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Your Guide to Consent in Australia

The Australian Government has recently introduced a new national consent framework, aiming to encourage healthy sexual relationships in Australia. While the framework doesn’t have the same powers as law, it hopes to bring consistency to the definition of consent, which differs across states and territories.

As someone studying in Australia from abroad, you might find the concepts and laws surrounding consent here different from what you’re used to. Perhaps the very idea of consent or its importance in sex and dating is new to you. If this resonates with you, rest assured, you’re in the right place to learn.

So, what is consent and what do you need to know about consent in Australia? Let’s break down the most important facts.

What is consent?

The Government’s new definition of consent is: “A free, voluntary and informed agreement between people to participate in a sexual act. This agreement is only present when these people mutually and genuinely want to engage in that sexual act, and actively ensure their partner does too.”

Consent can only be given if it’s voluntary and there is no element of coercion, fear or intimidation involved. People can also not offer consent if they are under the influence of drugs or alcohol, asleep or unconscious, or incoherent due to other factors. People with cognitive disabilities that affect their understanding of certain situations may not be able to provide consent.

Legal age of consent in Australia

It’s important to note that consent can only be given by individuals who meet the legal age of consent in Australia. People who are younger than this cannot legally give consent. The legal age of consent in Australia varies between states and territories; a full breakdown can be found below:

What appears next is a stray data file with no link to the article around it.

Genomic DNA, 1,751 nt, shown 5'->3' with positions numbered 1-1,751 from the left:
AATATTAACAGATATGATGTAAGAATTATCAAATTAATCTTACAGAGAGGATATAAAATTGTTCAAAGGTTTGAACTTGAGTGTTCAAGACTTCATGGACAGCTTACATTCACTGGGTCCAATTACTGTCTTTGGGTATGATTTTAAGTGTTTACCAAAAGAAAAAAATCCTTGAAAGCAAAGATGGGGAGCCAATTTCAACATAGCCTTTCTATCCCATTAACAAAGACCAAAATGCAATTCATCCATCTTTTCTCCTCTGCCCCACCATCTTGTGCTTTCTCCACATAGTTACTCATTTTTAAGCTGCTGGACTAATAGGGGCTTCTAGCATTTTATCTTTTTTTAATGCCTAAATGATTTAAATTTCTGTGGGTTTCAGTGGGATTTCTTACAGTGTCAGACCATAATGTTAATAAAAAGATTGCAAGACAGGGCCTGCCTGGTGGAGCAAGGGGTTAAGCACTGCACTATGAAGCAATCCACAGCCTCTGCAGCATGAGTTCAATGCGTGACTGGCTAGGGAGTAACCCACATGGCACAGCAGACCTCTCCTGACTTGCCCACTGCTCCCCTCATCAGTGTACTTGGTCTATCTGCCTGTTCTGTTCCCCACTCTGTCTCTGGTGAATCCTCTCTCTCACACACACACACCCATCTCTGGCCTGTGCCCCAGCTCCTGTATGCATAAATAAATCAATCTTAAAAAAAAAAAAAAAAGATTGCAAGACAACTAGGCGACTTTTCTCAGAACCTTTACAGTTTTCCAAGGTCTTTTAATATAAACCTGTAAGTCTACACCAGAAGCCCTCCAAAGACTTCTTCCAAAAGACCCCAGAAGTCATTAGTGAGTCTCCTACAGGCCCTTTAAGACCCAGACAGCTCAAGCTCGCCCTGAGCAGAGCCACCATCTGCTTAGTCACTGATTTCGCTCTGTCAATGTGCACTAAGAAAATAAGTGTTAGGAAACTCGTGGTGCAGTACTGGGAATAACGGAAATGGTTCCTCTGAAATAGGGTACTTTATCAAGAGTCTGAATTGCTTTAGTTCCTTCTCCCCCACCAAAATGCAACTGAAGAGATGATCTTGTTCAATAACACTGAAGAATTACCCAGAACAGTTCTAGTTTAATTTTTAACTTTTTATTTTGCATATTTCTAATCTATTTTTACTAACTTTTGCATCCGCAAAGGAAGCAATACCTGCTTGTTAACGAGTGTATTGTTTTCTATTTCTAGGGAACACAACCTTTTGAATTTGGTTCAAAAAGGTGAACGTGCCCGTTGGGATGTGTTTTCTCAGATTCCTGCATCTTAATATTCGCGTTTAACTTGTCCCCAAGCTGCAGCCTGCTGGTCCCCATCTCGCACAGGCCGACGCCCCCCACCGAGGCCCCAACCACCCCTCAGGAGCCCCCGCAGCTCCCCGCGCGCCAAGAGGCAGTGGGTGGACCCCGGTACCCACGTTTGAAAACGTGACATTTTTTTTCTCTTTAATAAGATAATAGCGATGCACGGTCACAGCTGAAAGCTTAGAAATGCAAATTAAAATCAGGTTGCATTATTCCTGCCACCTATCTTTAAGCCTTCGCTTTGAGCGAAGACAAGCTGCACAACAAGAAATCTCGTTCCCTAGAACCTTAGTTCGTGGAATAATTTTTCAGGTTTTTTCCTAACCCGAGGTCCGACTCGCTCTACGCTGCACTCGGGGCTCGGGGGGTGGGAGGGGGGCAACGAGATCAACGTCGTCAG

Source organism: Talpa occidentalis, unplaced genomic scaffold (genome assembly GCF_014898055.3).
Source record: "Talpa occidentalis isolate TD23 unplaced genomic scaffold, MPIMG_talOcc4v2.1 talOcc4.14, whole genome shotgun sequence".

• ACT: 16 years old
  • NSW: 16 years old
  • NT: 16 years old
  • Queensland: 16 years old
  • SA: 17 years old
  • Tasmania: 17 years old
  • Victoria: 16 years old
  • WA: 16 years old

Why is consent important?

Consent (particularly sexual consent) can’t be understated. Consent is a crucial part of ensuring that every sexual interaction is safe and enjoyable for all parties involved.

Normalising conversations around consent is also a key part of lowering instances of sexual assault. A personal safety survey by the Australian Bureau of Statistics revealed that in Australia, roughly one in five women and one in 16 men have experienced sexual violence since turning 15. What’s more, half of women in their 20s have experienced sexual violence.

As a result of growing awareness, improvements are being made to consent laws. This includes the recent introduction of laws against ‘stealthing’ and the requirement of ‘affirmative consent’ (see consent dictionary below) in many Australian states. Additionally, education on consent is now mandatory in all Australian schools. With stronger consent laws in Australia, people are not only more empowered to set their own boundaries but they are held more accountable to respect the boundaries of others.

How can I ask for and/or give consent in Australia?

There are many ways you can ask for and give affirmative consent. Asking for consent can be as simple as asking, “Are you comfortable right now?” or “Is it okay if I…?” or “Do you want to keep going?”

On the other hand, providing consent can be as simple as saying, “Yes” or “I want to do this/keep going.” While there are also nonverbal ways of communicating consent – such as nodding your head – it needs to be completely clear to all parties that consent is being given.

You can find some of these examples in action via the NSW Government Make No Doubt campaign videos below.

Remember: you can always withdraw your consent at any time during any sexual interaction. It’s never too late to change your mind and, if that happens, your wishes should always be respected.